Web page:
Improvements Still On the Radar for Northern Colorado Airport
Efforts to build a control tower and extend a runway at the Fort Collins-Loveland airport are expected to pick up following the announced departure of Allegiant Airlines.
KUNC’s Erin O’Toole spoke with Northern Colorado Business Report Publisher Jeff Nuttall about what might be coming.
O’Toole: We’ve heard about the prospect of a control tower and longer runway at the airport for a number of years. Why is this issue back on radar screens?
Jeff Nuttall: Well, you’re right, officials have wanted to build those improvements for years. They have sought federal funding for the projects, but lower traffic counts have kept the airport from receiving any aid — so far.
O’Toole: Well, there will certainly be lower traffic counts without Allegiant Air, right?
Nuttall: Indeed, if the airport can’t find another commercial carrier. Allegiant was the airport’s sole carrier and it accounted for nearly all of its traffic.
O’Toole: Allegiant’s departure came as a surprise to a lot of people, didn’t it?
Nuttall: That’s right, Erin. Traffic counts looked really good. The number of passengers who had boarded planes at the airport increased 26 percent year over year, to nearly 45,000 last year. Allegiant passengers represented 95 percent of that total.
Allegiant told city officials the airline was leaving based on an “internal business decision.” The airline has not commented further, so it’s not clear why it pulled out.
O’Toole: True, the airline has been pretty tight-lipped about its decision. So -- back to the control tower and extended runway. Why are these things important to the airport?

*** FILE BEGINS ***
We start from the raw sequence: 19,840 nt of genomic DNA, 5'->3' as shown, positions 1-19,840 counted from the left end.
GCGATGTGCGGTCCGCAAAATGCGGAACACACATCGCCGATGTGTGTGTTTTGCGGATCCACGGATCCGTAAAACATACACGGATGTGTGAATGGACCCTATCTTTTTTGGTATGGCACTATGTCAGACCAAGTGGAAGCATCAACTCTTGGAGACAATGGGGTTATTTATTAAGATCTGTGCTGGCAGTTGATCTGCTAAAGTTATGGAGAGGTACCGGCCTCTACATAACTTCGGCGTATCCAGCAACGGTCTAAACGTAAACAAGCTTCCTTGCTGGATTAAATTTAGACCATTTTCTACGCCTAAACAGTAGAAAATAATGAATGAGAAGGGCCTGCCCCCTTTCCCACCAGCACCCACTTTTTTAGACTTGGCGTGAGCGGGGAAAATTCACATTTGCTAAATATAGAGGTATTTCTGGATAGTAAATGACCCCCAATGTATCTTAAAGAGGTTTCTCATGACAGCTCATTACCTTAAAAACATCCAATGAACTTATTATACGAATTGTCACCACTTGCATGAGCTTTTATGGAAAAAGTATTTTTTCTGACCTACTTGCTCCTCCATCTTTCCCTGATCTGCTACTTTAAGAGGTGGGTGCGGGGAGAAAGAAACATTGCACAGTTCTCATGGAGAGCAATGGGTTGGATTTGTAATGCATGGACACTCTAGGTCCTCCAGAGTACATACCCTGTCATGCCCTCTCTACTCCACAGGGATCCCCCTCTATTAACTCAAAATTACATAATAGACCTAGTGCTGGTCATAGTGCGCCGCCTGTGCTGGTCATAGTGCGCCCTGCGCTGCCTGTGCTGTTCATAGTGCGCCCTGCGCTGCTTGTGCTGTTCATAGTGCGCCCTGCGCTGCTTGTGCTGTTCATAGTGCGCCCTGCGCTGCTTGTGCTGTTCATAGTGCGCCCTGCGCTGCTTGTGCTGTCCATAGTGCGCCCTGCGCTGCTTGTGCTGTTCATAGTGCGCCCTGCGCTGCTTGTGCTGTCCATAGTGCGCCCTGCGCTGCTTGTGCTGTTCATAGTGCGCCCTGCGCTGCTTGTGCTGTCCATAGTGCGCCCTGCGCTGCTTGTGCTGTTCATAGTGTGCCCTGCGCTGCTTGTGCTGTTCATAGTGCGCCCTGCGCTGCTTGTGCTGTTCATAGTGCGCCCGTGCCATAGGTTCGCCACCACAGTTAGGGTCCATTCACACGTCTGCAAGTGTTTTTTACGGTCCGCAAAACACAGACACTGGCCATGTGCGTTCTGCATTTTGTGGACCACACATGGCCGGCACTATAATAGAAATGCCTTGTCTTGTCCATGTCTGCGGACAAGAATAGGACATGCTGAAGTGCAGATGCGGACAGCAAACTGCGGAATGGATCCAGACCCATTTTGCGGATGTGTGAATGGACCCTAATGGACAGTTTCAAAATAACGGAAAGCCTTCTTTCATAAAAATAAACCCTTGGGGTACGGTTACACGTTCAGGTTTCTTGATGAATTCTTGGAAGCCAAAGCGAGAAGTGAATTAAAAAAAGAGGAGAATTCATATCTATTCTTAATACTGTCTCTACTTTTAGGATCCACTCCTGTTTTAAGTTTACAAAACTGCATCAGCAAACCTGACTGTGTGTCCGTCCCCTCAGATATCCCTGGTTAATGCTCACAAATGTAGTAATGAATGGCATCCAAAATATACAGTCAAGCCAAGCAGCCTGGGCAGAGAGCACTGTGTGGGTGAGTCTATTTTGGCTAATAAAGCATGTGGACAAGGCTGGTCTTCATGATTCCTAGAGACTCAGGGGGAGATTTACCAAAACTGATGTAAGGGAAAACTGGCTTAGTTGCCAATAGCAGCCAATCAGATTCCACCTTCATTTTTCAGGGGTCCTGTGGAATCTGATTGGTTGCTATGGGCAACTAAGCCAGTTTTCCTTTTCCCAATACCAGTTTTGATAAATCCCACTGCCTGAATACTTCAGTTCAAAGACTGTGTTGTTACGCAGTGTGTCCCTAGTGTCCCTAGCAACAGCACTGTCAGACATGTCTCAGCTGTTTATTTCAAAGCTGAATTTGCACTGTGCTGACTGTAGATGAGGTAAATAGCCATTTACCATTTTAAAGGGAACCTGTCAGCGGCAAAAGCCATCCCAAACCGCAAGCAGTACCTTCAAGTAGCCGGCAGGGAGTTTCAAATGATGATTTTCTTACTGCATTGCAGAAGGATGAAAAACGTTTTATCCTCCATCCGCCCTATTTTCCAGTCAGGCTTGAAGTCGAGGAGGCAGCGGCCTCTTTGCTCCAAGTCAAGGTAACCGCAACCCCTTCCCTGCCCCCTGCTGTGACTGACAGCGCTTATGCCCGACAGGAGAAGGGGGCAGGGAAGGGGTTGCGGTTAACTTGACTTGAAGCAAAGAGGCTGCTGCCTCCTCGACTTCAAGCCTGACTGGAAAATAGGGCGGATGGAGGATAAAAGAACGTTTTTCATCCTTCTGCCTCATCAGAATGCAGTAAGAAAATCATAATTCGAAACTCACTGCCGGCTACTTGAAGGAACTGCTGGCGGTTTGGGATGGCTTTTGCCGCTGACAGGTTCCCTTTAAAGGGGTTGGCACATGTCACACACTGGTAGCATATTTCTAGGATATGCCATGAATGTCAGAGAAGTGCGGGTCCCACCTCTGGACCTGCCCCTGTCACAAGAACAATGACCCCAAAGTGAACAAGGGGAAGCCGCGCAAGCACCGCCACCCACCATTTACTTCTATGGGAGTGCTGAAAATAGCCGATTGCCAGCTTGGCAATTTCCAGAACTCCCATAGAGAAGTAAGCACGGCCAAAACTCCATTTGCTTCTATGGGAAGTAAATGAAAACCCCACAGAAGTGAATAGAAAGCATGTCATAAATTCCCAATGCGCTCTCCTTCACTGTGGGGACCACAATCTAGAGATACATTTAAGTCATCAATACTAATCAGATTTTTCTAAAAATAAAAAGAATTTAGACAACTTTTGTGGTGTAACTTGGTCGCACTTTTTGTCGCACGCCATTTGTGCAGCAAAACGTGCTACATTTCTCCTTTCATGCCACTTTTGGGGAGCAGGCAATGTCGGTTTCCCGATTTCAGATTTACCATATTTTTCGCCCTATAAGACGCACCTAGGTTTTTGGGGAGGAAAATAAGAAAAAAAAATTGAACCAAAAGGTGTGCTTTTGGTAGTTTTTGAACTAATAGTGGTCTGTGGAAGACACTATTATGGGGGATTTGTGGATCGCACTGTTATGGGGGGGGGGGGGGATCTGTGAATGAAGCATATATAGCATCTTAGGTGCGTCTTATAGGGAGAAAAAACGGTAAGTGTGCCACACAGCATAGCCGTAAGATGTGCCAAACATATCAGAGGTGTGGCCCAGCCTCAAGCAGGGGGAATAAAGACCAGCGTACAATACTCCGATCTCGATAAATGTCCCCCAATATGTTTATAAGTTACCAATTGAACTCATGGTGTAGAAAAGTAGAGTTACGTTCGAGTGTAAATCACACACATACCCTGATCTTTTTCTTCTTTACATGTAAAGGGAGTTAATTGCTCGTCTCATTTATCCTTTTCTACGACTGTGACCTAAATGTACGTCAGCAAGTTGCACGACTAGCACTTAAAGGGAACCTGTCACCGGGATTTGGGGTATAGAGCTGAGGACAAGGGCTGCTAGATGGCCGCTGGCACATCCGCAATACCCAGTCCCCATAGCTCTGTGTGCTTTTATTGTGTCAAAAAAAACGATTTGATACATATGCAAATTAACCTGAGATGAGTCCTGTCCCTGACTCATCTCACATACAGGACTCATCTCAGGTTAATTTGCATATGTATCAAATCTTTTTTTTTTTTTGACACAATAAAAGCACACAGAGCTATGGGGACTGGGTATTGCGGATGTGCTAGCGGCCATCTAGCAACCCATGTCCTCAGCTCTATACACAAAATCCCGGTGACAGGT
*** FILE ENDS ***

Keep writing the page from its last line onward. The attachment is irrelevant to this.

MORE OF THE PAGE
Nuttall: A tower would improve safety for a commercial airline as well as general aviation. Pilots, as you might imagine, prefer landing and taking off from airports with control towers, while a longer runway can make takeoffs for heavier planes easier.
O’Toole: Absolutely. So who is talking about these features at the airport?
Nuttall: Fort Collins Mayor Karen Weitkunat believes that discussions need to be initiated. Loveland Mayor Cecil Gutierrez said that officials could move forward with more urgency on a process that’s already under way to study improvements. In other words, a lot of the area’s political leaders seem to want to take a fresh look at this.
O’Toole: I’d imagine they’re interested in how much all this could cost?
Nuttall: A tower could cost $3 million to $5 million to build and another $500,000 annually to staff. Extending the airport’s 8,500-foot runway by 1,000 feet would cost about $5 million.
O’Toole: We just heard about a $7 million FAA grant that Denver International is getting to rehabilitate a runway. Is there still an opportunity for the Ft. Collins-Loveland airport to get federal funding for these projects?
Nuttall: Yes, it’s a possibility. The airport was getting closer to the threshold where the Federal Aviation Administration would fund a tower. Of course, that was before Allegiant decided to leave.
O’Toole: What does the airport stand to lose financially from Allegiant’s departure?
Nuttall: It’s a lot of money, Erin. The airport stands to lose 85 percent of its $1 million in annual funding from the FAA.
O’Toole: What does the business community say about improvements to the airport?
Nuttall: Well, among others, OtterBox CEO Brian Thomas told us he believes that a control tower would offer increased safety and that longer runways would provide long-term benefits to the Fort Collins and Loveland communities. He also points out that the airport is the first impression that many visitors get of our community and that there are opportunities to improve the property so that it better represents Northern Colorado.